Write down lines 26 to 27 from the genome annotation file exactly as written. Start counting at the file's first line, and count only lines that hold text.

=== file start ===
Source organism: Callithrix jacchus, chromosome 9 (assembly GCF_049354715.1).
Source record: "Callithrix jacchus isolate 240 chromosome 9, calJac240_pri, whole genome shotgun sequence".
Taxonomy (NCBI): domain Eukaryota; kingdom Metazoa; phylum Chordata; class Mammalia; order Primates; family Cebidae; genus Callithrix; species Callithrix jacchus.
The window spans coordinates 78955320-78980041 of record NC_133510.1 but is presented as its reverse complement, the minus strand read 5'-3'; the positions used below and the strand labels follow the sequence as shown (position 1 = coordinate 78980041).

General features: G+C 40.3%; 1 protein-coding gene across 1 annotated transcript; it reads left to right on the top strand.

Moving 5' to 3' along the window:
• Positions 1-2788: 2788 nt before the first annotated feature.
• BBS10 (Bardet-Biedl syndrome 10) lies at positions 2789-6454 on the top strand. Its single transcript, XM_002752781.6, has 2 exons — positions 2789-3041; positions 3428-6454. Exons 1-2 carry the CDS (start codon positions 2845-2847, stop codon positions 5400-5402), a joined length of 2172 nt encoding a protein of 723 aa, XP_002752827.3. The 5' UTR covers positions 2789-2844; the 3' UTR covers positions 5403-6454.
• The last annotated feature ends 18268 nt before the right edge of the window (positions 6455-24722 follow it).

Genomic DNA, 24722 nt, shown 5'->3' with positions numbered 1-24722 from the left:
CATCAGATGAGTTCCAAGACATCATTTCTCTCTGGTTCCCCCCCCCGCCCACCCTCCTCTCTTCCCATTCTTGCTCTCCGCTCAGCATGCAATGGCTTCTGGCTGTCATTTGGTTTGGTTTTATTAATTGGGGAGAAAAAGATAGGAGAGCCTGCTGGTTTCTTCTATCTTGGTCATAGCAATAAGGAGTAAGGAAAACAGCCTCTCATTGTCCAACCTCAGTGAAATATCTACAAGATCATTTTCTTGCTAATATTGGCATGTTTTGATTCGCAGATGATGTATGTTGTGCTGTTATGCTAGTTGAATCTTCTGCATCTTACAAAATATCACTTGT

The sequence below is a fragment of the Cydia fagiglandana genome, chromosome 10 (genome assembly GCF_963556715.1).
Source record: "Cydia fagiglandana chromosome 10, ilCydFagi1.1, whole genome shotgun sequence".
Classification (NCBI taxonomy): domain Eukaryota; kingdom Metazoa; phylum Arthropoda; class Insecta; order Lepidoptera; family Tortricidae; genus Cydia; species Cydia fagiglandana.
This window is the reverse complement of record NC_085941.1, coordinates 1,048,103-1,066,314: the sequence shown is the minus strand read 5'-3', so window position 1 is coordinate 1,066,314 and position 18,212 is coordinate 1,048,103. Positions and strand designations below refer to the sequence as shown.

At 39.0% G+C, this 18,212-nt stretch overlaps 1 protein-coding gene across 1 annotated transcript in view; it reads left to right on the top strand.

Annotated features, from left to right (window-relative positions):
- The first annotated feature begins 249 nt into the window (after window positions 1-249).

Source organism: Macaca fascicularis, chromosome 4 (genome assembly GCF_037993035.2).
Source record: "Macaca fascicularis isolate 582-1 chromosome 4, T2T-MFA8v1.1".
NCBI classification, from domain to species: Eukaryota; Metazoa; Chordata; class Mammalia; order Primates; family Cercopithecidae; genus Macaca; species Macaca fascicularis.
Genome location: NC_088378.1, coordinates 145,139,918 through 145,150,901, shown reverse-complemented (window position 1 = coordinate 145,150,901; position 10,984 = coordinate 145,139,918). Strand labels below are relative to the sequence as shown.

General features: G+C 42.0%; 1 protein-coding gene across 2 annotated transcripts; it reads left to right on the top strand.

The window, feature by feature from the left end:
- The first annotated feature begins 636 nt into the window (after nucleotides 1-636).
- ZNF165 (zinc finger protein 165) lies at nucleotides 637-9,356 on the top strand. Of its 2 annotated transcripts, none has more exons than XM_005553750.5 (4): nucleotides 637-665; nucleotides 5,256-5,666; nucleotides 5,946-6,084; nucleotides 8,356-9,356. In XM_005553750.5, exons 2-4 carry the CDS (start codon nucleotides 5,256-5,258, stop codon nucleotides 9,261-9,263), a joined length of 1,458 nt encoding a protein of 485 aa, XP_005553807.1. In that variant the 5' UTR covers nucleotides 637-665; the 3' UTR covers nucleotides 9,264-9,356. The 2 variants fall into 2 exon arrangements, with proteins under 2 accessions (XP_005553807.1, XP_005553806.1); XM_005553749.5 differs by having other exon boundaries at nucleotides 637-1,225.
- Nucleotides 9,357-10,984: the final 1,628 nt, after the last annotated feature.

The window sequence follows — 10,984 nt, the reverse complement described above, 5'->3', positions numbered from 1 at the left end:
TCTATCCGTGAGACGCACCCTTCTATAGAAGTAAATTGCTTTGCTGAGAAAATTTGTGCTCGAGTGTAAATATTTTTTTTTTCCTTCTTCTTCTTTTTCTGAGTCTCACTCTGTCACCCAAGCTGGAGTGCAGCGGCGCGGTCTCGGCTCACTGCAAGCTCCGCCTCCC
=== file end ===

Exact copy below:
- ZNF165 (zinc finger protein 165) lies at nucleotides 637-9,356 on the top strand. Of its 2 annotated transcripts, none has more exons than XM_005553750.5 (4): nucleotides 637-665; nucleotides 5,256-5,666; nucleotides 5,946-6,084; nucleotides 8,356-9,356. In XM_005553750.5, exons 2-4 carry the CDS (start codon nucleotides 5,256-5,258, stop codon nucleotides 9,261-9,263), a joined length of 1,458 nt encoding a protein of 485 aa, XP_005553807.1. In that variant the 5' UTR covers nucleotides 637-665; the 3' UTR covers nucleotides 9,264-9,356. The 2 variants fall into 2 exon arrangements, with proteins under 2 accessions (XP_005553807.1, XP_005553806.1); XM_005553749.5 differs by having other exon boundaries at nucleotides 637-1,225.
- Nucleotides 9,357-10,984: the final 1,628 nt, after the last annotated feature.